Carl Haas’ abstract on ventilator associated events is helping to clarify the role artificial airway manipulation may play in these adverse events.
In this edition of the Open Forum Series, University of Michigan investigator Carl Haas, MLS, RRT-ACCS, CPFT, FAARC, explains why he got into clinical research, what it has meant to him to present his work during the AARC Congress, and how it felt to have his abstract, “Respiratory Procedures Done Prior to Onset of Ventilator Associated Events,” accepted for the Editors’ Choice session at the 2015 session in Tampa.
You are a seasoned researcher in respiratory care. What led to your interest in conducting research studies and how and when did you get started in the area?
My first project was in 1988. My medical director and mentor at the time, Dr. John G. Weg, was interested in patient transport, and we evaluated blood gas variability during our in-house transport of ventilated patients. Dr. Weg helped instill an inquisitive and scientific way of thinking in me.
How many Open Forum abstracts have you presented over the years and why do you continue to submit abstracts for consideration to this annual event in respiratory care?
I have 44 published abstracts, 33 of them in our journal Respiratory Care and presented at Open Forum. I love the comradery of those involved in this process.
When, where, and why did you decide to study respiratory procedures done prior to the onset of ventilator associated events (VAE)? What piqued your interest in this topic?
I am fortunate to co-chair our hospital VAE Taskforce with an infection preventionist. There is very little in the literature on preventing VAE, other than following the VAP bundle and using lung protective ventilator settings, and we were struggling with what to do next. A group of RT clinical specialists and I brainstormed ideas and hypothesized that manipulating the artificial airway might be related to VAE. We conducted a quality improvement project to count the number of various procedures that respiratory therapists frequently provide that involve fiddling with the ET tube, such as patient transport.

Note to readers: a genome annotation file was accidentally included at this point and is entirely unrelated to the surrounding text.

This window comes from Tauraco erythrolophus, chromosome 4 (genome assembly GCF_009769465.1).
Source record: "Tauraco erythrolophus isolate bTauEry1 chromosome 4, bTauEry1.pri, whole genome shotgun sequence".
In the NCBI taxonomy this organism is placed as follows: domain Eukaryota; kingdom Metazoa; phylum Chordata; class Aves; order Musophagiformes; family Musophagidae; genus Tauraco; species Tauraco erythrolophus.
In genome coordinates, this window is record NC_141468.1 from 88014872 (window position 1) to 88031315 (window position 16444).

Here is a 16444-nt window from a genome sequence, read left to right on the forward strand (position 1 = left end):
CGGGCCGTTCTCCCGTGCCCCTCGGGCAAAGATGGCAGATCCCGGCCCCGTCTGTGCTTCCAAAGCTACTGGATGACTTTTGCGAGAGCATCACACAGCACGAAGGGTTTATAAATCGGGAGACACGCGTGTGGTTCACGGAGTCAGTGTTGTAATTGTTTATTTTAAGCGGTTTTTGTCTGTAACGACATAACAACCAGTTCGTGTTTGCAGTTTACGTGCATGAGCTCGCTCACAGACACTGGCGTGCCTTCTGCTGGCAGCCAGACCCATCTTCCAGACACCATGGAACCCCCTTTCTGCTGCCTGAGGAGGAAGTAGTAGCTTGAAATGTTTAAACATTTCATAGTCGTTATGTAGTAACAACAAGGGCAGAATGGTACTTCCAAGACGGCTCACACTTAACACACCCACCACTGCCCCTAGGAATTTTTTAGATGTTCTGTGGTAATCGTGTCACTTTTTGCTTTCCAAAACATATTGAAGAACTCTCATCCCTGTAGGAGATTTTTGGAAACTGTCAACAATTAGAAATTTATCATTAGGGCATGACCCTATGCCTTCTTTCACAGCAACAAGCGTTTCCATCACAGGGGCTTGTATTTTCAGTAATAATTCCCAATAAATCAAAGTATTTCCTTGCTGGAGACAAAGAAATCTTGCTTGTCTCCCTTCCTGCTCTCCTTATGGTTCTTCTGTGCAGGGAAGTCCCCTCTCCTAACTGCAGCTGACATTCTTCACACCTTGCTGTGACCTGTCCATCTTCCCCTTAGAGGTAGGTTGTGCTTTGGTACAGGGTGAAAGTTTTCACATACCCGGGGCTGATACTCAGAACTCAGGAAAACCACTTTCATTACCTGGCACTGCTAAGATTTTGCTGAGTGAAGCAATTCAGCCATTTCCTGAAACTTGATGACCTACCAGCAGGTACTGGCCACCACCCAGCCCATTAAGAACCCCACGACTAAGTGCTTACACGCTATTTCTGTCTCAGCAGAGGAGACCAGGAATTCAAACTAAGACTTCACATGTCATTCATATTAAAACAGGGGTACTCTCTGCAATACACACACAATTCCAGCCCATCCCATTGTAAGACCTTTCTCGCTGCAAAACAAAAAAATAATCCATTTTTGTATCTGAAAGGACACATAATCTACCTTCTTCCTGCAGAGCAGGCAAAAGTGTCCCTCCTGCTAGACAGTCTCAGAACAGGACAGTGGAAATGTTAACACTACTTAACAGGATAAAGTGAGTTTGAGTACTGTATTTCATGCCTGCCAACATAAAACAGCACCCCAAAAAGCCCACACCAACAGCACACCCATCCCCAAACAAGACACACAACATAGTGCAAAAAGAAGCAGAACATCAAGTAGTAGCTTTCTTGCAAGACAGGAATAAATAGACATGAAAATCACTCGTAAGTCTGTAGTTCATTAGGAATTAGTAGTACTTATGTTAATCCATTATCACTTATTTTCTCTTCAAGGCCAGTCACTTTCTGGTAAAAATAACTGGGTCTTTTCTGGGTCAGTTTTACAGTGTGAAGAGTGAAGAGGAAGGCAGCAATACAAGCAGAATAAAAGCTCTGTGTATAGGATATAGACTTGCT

What were the biggest challenges you faced in carrying out this study and how did you overcome them?
One of the biggest challenges was the chart review. We went back and reviewed the medical records of over 250 patients with VAE. Getting many of the authors involved to help collect the data made it a much more manageable task.
How did it feel to learn that this abstract had been selected for the Editors’ Choice session at the Tampa Congress?
To be honest I had mixed feelings. I was extremely honored to have our project recognized in this way, but it also put pressure on us to write a manuscript in a short timeframe.
How do you think conducting studies and having them accepted to the Open Forum has helped to further your career in respiratory care?
Although there are many positive aspects, I think a main one has been the tremendous networking that occurs during these Open Forum sessions. Through these contacts, I feel comfortable reaching out to colleagues to ask clinical questions that I might have regarding clinical practice back home in our department. I think it also raises visibility, and you get invited to participate in projects that you might not otherwise be offered.
What advice do you have for other therapists who might like to follow in your footsteps but just don’t know how to get started?
I think a key is finding a good mentor to work with. Regarding topics to study, I tend to gravitate toward ongoing quality improvement efforts that I am involved with or questioning our current clinical practice.
What are you planning to study next?
I would like to continue on with VAE-related activities. We are currently reviewing our oxygenation management to determine whether it might be influencing the VAE rate.